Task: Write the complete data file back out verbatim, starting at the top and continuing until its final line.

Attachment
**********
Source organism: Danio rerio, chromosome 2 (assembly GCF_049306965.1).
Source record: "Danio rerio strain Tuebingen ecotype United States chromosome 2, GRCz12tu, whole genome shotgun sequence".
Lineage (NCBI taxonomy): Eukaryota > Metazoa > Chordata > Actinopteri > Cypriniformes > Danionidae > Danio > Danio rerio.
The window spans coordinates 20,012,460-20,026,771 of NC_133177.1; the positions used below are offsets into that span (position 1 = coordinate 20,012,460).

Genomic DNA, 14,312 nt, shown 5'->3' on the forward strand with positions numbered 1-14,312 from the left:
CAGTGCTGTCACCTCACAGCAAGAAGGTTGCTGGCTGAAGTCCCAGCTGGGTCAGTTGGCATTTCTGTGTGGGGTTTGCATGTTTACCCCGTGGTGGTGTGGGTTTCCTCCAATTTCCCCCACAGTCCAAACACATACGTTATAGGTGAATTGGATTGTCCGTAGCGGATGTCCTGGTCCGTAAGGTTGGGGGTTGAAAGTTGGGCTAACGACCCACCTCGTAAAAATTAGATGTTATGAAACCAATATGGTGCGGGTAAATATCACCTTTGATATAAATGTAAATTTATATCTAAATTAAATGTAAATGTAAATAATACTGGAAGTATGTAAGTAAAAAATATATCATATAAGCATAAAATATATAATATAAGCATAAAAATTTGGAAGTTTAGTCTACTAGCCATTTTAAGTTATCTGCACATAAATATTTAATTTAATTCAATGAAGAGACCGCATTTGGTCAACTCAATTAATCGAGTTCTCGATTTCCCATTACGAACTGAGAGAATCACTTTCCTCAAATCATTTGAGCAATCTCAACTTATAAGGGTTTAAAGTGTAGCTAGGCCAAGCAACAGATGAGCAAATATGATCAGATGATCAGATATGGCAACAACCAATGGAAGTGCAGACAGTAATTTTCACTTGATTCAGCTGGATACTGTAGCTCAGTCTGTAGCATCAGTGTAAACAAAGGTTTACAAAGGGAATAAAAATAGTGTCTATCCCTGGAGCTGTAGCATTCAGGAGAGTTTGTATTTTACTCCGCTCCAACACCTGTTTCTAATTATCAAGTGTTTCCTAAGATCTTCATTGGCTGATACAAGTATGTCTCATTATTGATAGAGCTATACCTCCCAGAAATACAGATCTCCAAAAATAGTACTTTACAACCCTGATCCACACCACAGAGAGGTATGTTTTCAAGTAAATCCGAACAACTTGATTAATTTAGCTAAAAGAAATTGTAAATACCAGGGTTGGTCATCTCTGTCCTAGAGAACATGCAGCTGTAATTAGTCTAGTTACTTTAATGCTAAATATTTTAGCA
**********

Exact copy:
Source organism: Danio rerio, chromosome 2 (assembly GCF_049306965.1).
Source record: "Danio rerio strain Tuebingen ecotype United States chromosome 2, GRCz12tu, whole genome shotgun sequence".
Lineage (NCBI taxonomy): Eukaryota > Metazoa > Chordata > Actinopteri > Cypriniformes > Danionidae > Danio > Danio rerio.
The window spans coordinates 20,012,460-20,026,771 of NC_133177.1; the positions used below are offsets into that span (position 1 = coordinate 20,012,460).

Genomic DNA, 14,312 nt, shown 5'->3' on the forward strand with positions numbered 1-14,312 from the left:
CAGTGCTGTCACCTCACAGCAAGAAGGTTGCTGGCTGAAGTCCCAGCTGGGTCAGTTGGCATTTCTGTGTGGGGTTTGCATGTTTACCCCGTGGTGGTGTGGGTTTCCTCCAATTTCCCCCACAGTCCAAACACATACGTTATAGGTGAATTGGATTGTCCGTAGCGGATGTCCTGGTCCGTAAGGTTGGGGGTTGAAAGTTGGGCTAACGACCCACCTCGTAAAAATTAGATGTTATGAAACCAATATGGTGCGGGTAAATATCACCTTTGATATAAATGTAAATTTATATCTAAATTAAATGTAAATGTAAATAATACTGGAAGTATGTAAGTAAAAAATATATCATATAAGCATAAAATATATAATATAAGCATAAAAATTTGGAAGTTTAGTCTACTAGCCATTTTAAGTTATCTGCACATAAATATTTAATTTAATTCAATGAAGAGACCGCATTTGGTCAACTCAATTAATCGAGTTCTCGATTTCCCATTACGAACTGAGAGAATCACTTTCCTCAAATCATTTGAGCAATCTCAACTTATAAGGGTTTAAAGTGTAGCTAGGCCAAGCAACAGATGAGCAAATATGATCAGATGATCAGATATGGCAACAACCAATGGAAGTGCAGACAGTAATTTTCACTTGATTCAGCTGGATACTGTAGCTCAGTCTGTAGCATCAGTGTAAACAAAGGTTTACAAAGGGAATAAAAATAGTGTCTATCCCTGGAGCTGTAGCATTCAGGAGAGTTTGTATTTTACTCCGCTCCAACACCTGTTTCTAATTATCAAGTGTTTCCTAAGATCTTCATTGGCTGATACAAGTATGTCTCATTATTGATAGAGCTATACCTCCCAGAAATACAGATCTCCAAAAATAGTACTTTACAACCCTGATCCACACCACAGAGAGGTATGTTTTCAAGTAAATCCGAACAACTTGATTAATTTAGCTAAAAGAAATTGTAAATACCAGGGTTGGTCATCTCTGTCCTAGAGAACATGCAGCTGTAATTAGTCTAGTTACTTTAATGCTAAATATTTTAGCA